Preparing and Mounting a Public Health Response to Nuclear Emergencies

Winston Becker
March 15, 2018

Submitted as coursework for PH241, Stanford University, Winter 2018


Fig. 1: Temporary shelter provided for individuals forced to evacuate due to wildfires. (Source: Wikimedia Commons)

There are many potential sources of nuclear emergencies, including both accidents at nuclear power plants and detonation of nuclear weapons. Developing effective public health strategies to prepare the public and to respond to a nuclear emergency is critical to limit casualties following a nuclear event. With this goal in mind, a response to a nuclear emergency must include shelter and evacuation plans, medical management, triage, dosimetry, and communication with the public and between agencies. [1] The following will first provide some examples to demonstrate the scale of different nuclear events and then outline some challenges in responding to nuclear emergencies and strategies to address them.

Area Affected by a Nuclear Detonation

In an effort to prepare for national emergencies, the United States has developed 15 national planning scenarios, one of which is the detonation of a 10 kT improvised nuclear device. [2] A detonation of this scale would produce a severe damage zone with a radius of 0.5 miles in which people are very unlikely to survive, a moderate damage zone with a radius of 1 mile, and a light damage zone with a radius of 3 miles. [1] Areas beyond the light damage zone also have the potential to be exposed to radioactive fallout, and should also be monitored following the nuclear event. [1] Such an event would lead to mass casualties, but an effective public health response could save many lives and limit longterm medical effects.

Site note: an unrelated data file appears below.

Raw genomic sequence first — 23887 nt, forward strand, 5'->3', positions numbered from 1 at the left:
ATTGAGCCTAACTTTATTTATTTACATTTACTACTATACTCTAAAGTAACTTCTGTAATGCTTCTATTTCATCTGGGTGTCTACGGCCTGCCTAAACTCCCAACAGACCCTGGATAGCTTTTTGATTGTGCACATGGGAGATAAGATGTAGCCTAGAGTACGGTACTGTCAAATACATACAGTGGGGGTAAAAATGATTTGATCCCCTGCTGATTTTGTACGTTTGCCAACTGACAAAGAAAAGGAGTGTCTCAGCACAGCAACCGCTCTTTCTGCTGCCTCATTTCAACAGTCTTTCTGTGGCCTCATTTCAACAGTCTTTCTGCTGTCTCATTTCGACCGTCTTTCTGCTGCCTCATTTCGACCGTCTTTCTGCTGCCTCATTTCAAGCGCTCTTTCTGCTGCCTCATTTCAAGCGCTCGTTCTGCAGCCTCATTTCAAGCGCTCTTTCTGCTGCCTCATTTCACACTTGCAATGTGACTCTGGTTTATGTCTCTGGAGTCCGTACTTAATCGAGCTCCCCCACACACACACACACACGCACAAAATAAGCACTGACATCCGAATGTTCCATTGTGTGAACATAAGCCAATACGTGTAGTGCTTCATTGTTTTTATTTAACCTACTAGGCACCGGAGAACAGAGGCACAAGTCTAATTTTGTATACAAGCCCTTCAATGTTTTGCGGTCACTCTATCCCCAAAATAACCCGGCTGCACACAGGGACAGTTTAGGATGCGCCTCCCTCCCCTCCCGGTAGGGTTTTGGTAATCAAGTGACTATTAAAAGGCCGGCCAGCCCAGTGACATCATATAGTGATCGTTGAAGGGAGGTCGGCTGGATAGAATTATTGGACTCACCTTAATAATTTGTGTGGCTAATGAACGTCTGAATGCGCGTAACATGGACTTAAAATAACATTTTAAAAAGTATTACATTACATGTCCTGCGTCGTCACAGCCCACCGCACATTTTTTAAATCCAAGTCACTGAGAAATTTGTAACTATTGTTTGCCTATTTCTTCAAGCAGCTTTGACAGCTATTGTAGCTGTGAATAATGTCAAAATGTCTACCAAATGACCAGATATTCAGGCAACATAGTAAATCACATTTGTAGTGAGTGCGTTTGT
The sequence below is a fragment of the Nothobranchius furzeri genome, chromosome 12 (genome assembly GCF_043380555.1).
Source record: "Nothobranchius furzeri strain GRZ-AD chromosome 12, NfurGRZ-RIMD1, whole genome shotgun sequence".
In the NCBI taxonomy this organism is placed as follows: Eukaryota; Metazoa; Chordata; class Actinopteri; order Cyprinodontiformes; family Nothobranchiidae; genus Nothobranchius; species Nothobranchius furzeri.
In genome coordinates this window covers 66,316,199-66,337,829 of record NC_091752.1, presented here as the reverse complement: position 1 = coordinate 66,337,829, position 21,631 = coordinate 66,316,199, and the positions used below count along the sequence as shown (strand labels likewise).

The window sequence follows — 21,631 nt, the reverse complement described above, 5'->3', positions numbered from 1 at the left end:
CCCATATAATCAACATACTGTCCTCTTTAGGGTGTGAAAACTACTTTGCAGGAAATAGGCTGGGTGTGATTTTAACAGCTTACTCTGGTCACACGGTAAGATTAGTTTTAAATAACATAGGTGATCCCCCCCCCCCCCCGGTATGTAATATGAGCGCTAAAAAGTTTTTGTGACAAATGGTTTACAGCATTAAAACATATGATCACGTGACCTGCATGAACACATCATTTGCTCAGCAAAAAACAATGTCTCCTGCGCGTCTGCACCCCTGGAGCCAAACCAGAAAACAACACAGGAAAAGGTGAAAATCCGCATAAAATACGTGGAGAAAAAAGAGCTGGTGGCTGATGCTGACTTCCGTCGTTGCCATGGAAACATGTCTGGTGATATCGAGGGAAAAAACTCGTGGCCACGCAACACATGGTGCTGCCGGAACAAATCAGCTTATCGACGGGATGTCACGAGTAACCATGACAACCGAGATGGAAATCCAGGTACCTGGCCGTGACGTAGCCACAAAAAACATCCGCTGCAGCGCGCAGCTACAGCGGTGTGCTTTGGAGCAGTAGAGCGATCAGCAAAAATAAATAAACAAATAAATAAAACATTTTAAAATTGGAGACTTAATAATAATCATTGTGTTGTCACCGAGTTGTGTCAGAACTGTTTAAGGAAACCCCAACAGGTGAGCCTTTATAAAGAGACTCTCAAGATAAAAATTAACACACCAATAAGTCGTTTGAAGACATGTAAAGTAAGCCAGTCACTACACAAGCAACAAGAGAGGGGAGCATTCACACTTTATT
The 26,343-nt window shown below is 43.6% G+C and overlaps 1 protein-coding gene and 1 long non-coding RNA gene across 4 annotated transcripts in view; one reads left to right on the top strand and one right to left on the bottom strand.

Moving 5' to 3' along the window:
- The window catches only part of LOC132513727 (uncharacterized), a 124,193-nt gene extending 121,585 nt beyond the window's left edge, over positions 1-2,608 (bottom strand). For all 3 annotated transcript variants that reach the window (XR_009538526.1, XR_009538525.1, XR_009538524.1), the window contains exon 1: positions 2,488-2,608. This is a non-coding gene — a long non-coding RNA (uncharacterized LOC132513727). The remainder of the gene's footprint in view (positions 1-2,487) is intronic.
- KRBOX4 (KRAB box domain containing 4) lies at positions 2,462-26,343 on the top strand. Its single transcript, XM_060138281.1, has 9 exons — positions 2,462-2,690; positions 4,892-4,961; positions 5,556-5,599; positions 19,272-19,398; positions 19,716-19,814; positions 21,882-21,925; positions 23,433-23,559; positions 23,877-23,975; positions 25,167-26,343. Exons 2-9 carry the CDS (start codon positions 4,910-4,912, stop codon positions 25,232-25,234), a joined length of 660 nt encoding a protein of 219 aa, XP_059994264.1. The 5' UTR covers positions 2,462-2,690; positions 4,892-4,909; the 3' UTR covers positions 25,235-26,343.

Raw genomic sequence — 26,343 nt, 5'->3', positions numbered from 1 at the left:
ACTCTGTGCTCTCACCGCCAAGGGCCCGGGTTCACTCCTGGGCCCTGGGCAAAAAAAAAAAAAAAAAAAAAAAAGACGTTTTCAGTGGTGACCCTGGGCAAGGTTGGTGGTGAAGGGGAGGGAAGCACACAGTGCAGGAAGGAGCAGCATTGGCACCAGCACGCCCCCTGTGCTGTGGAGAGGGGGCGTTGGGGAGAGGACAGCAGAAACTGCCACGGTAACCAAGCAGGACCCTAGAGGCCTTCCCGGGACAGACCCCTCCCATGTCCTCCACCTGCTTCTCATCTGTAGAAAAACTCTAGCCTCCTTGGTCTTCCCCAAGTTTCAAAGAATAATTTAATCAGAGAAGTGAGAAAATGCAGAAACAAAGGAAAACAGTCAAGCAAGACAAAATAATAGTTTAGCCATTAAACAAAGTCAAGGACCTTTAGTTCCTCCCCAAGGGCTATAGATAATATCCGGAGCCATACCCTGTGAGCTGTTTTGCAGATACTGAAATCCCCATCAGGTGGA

Communication with the Public

Communicating the need to shelter in place and wait for guidance on evacuation should occur both in preparation for a potential nuclear detonation and as soon as possible following a nuclear disaster. [2,3] Ensuring that victims shelter in place while they wait for further instruction on evacuation would greatly reduce the number of casualties resulting from a nuclear detonation. [2,3] To address this need, FEMA developed pre-scripted messages for both preparedness and as responses to a nuclear incident. [2]

Application of Medical Interventions

Following a nuclear emergency, life saving medical interventions must be quickly implemented. In particular, resources must be allocated to ensure that methods for detection of radiation exposure and treatment are available. Providing medical assistance to potential victims following a nuclear emergency can be difficult if infrastructure damage limits access in any way. [1] As patients enter the medical system, sharing resources between different hospitals and cities and moving patients to locations with better knowledge in the treatment of radiation sickness will likely be necessary. [2] Some work has already been done to ensure patients have access to needed care. For example, the Radiation Injury Treatment Network (RITN), which is a network of cancer centers trained in dealing with severe cases, was established to provide care for patients with severe radiation exposures. [1]